"Once while Jesus was standing beside the lake of Gennesaret, and the crowd was pressing in on him to hear the word of God, he saw two boats there at the shore of the lake; the fishermen had gone out of them and were washing their nets. He got into one of the boats, the one belonging to Simon, and asked him to put out a little way from the shore. Then he sat down and taught the crowds from the boat. When he had finished speaking, he said to Simon, ‘Put out into the deep water and let down your nets for a catch.’…” (Lk 5: 1-4)
So this is how Christ walked into Simon Peter’s life: He borrowed his boat for a while. And then, when He had finished speaking, He returned the favor to the fisherman, helping him catch some fish. And the whole transaction ends with Simon leaving everything and following Him (Lk 5: 11).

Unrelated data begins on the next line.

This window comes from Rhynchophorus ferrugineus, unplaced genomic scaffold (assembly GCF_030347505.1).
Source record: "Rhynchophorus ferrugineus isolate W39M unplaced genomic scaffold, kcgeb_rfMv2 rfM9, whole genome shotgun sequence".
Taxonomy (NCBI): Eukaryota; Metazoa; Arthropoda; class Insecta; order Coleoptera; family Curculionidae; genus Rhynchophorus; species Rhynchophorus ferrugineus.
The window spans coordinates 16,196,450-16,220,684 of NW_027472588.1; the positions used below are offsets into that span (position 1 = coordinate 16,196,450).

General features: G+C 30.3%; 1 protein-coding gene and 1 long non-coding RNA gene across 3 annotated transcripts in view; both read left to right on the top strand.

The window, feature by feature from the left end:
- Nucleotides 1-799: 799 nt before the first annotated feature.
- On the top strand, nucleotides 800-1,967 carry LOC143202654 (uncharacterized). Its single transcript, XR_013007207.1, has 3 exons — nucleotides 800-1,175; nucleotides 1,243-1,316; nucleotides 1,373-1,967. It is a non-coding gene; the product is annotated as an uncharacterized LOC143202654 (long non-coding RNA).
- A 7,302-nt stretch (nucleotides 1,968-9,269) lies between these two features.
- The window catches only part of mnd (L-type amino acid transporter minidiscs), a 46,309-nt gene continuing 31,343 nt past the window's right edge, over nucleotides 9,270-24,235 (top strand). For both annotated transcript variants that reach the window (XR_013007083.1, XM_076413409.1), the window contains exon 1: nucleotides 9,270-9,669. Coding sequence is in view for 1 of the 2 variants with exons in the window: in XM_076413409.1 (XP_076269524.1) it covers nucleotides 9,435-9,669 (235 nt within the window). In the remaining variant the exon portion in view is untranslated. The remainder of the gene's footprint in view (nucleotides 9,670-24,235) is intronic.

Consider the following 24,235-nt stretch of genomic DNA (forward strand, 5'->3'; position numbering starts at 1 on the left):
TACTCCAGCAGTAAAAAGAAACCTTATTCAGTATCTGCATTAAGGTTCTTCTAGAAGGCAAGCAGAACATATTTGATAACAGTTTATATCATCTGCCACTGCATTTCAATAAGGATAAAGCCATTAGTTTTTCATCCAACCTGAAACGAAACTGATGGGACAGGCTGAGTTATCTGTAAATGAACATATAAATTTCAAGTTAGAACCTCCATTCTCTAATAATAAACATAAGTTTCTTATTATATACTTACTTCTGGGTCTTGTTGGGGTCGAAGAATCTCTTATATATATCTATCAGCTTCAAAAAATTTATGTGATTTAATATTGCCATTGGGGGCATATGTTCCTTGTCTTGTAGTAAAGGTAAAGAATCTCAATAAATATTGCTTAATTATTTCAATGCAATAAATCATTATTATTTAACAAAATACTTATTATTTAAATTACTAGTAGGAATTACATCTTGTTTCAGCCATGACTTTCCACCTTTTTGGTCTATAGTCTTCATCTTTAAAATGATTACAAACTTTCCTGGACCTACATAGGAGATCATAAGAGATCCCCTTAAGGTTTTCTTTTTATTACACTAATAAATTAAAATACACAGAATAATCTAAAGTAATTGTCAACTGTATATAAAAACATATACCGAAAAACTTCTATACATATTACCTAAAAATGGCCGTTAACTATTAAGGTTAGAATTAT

How subtly, how naturally, the Lord inserts Himself into my life and helps me out in unexpected ways, when I’m open to lending Him my “boat.” And by “boat” I mean my particular set of possesssions or gifts, by which I make a living. Today let me be open to sharing whatever I may have, with the simple attitude Simon Peter displayed in the passage above. The fisherman was in the middle of his workday, a frustrating workday after a long and unproductive night, during which he “caught nothing,” as he says a bit later (Lk 5: 5). But Simon let the Lord interrupt this day, when Jesus got into Simon’s boat and “asked him to put out a little way from the shore.” And the interruption led Simon to becoming far more than just a fisherman.
Today let me be useful to Him in the small ways I can, doing small favors for others when need be, so that He can make me useful in the grace-filled way that only He can. “Come and abide in us,” in our little boats, I say to Him today, as I open myself up to His unexpected interruptions.